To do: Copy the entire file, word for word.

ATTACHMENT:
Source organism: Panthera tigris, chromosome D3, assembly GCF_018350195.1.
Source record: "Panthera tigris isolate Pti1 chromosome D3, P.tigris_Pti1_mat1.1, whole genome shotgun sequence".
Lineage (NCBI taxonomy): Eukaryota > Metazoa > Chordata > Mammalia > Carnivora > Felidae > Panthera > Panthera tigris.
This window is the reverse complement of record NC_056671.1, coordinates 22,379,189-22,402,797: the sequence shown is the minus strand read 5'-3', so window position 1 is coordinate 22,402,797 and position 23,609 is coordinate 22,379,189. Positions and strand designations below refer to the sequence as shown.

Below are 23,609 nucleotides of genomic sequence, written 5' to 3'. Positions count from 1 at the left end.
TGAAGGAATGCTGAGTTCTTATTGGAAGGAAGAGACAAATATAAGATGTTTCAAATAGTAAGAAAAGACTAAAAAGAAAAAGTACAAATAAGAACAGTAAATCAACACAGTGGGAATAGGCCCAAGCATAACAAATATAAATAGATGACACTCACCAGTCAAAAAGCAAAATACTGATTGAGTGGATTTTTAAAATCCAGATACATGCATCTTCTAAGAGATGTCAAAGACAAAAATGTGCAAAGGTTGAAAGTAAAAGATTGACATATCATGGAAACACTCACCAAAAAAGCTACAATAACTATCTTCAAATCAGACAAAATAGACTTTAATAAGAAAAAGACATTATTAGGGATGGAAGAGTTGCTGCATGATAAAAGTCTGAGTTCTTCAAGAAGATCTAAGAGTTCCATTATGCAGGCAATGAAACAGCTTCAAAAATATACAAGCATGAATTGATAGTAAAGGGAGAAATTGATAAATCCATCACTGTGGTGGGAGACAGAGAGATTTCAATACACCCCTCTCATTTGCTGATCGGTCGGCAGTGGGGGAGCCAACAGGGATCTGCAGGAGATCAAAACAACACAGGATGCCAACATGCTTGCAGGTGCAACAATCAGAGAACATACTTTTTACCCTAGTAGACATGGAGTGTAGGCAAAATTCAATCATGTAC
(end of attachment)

Source organism: Panthera tigris, chromosome D3, assembly GCF_018350195.1.
Source record: "Panthera tigris isolate Pti1 chromosome D3, P.tigris_Pti1_mat1.1, whole genome shotgun sequence".
Lineage (NCBI taxonomy): Eukaryota > Metazoa > Chordata > Mammalia > Carnivora > Felidae > Panthera > Panthera tigris.
This window is the reverse complement of record NC_056671.1, coordinates 22,379,189-22,402,797: the sequence shown is the minus strand read 5'-3', so window position 1 is coordinate 22,402,797 and position 23,609 is coordinate 22,379,189. Positions and strand designations below refer to the sequence as shown.

Below are 23,609 nucleotides of genomic sequence, written 5' to 3'. Positions count from 1 at the left end.
TGAAGGAATGCTGAGTTCTTATTGGAAGGAAGAGACAAATATAAGATGTTTCAAATAGTAAGAAAAGACTAAAAAGAAAAAGTACAAATAAGAACAGTAAATCAACACAGTGGGAATAGGCCCAAGCATAACAAATATAAATAGATGACACTCACCAGTCAAAAAGCAAAATACTGATTGAGTGGATTTTTAAAATCCAGATACATGCATCTTCTAAGAGATGTCAAAGACAAAAATGTGCAAAGGTTGAAAGTAAAAGATTGACATATCATGGAAACACTCACCAAAAAAGCTACAATAACTATCTTCAAATCAGACAAAATAGACTTTAATAAGAAAAAGACATTATTAGGGATGGAAGAGTTGCTGCATGATAAAAGTCTGAGTTCTTCAAGAAGATCTAAGAGTTCCATTATGCAGGCAATGAAACAGCTTCAAAAATATACAAGCATGAATTGATAGTAAAGGGAGAAATTGATAAATCCATCACTGTGGTGGGAGACAGAGAGATTTCAATACACCCCTCTCATTTGCTGATCGGTCGGCAGTGGGGGAGCCAACAGGGATCTGCAGGAGATCAAAACAACACAGGATGCCAACATGCTTGCAGGTGCAACAATCAGAGAACATACTTTTTACCCTAGTAGACATGGAGTGTAGGCAAAATTCAATCATGTAC